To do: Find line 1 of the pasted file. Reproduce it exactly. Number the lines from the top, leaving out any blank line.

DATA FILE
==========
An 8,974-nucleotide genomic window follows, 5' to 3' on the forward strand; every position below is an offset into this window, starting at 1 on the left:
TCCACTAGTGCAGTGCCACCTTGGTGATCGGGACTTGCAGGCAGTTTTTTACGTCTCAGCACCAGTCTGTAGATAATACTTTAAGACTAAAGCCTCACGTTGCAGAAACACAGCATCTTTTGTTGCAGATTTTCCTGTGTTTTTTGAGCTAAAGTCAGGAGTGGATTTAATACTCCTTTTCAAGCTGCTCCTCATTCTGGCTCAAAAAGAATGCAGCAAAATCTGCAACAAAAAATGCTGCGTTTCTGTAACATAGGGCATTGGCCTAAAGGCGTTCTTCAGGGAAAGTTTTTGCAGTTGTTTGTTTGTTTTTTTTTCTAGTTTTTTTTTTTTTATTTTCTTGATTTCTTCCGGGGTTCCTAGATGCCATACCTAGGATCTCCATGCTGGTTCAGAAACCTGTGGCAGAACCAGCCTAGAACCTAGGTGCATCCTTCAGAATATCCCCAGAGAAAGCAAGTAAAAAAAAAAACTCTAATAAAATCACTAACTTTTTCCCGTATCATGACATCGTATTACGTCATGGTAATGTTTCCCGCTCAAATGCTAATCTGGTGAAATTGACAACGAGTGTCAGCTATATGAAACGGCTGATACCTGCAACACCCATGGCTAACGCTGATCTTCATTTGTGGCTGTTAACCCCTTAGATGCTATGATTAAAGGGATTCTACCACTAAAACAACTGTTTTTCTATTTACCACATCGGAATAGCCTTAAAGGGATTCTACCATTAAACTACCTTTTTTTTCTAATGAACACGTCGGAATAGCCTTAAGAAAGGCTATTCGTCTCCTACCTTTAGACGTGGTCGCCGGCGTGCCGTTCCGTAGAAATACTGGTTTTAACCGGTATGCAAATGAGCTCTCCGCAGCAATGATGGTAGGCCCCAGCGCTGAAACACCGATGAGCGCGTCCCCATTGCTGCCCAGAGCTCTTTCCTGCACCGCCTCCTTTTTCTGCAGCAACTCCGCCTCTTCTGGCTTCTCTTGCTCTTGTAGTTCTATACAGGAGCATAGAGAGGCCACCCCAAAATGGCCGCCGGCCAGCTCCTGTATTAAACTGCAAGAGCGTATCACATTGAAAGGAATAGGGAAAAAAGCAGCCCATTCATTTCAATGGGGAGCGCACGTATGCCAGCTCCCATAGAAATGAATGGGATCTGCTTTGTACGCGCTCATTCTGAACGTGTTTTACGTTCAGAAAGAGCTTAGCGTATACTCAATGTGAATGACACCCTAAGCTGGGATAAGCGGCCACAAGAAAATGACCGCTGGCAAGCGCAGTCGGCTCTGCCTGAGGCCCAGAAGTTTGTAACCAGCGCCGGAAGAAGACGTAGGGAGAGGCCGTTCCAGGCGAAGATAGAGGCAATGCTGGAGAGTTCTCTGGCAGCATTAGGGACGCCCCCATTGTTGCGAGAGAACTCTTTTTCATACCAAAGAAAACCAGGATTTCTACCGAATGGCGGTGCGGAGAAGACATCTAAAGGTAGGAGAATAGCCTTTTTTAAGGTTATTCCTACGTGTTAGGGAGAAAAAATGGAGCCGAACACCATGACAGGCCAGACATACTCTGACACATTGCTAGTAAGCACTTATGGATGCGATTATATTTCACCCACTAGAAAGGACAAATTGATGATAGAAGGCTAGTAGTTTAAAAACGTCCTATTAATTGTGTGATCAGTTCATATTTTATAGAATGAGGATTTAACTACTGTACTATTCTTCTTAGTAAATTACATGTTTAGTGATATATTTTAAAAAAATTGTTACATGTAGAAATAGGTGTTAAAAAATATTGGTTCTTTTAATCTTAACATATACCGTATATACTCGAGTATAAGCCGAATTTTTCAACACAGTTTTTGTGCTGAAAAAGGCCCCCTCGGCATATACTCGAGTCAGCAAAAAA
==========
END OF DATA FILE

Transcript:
An 8,974-nucleotide genomic window follows, 5' to 3' on the forward strand; every position below is an offset into this window, starting at 1 on the left: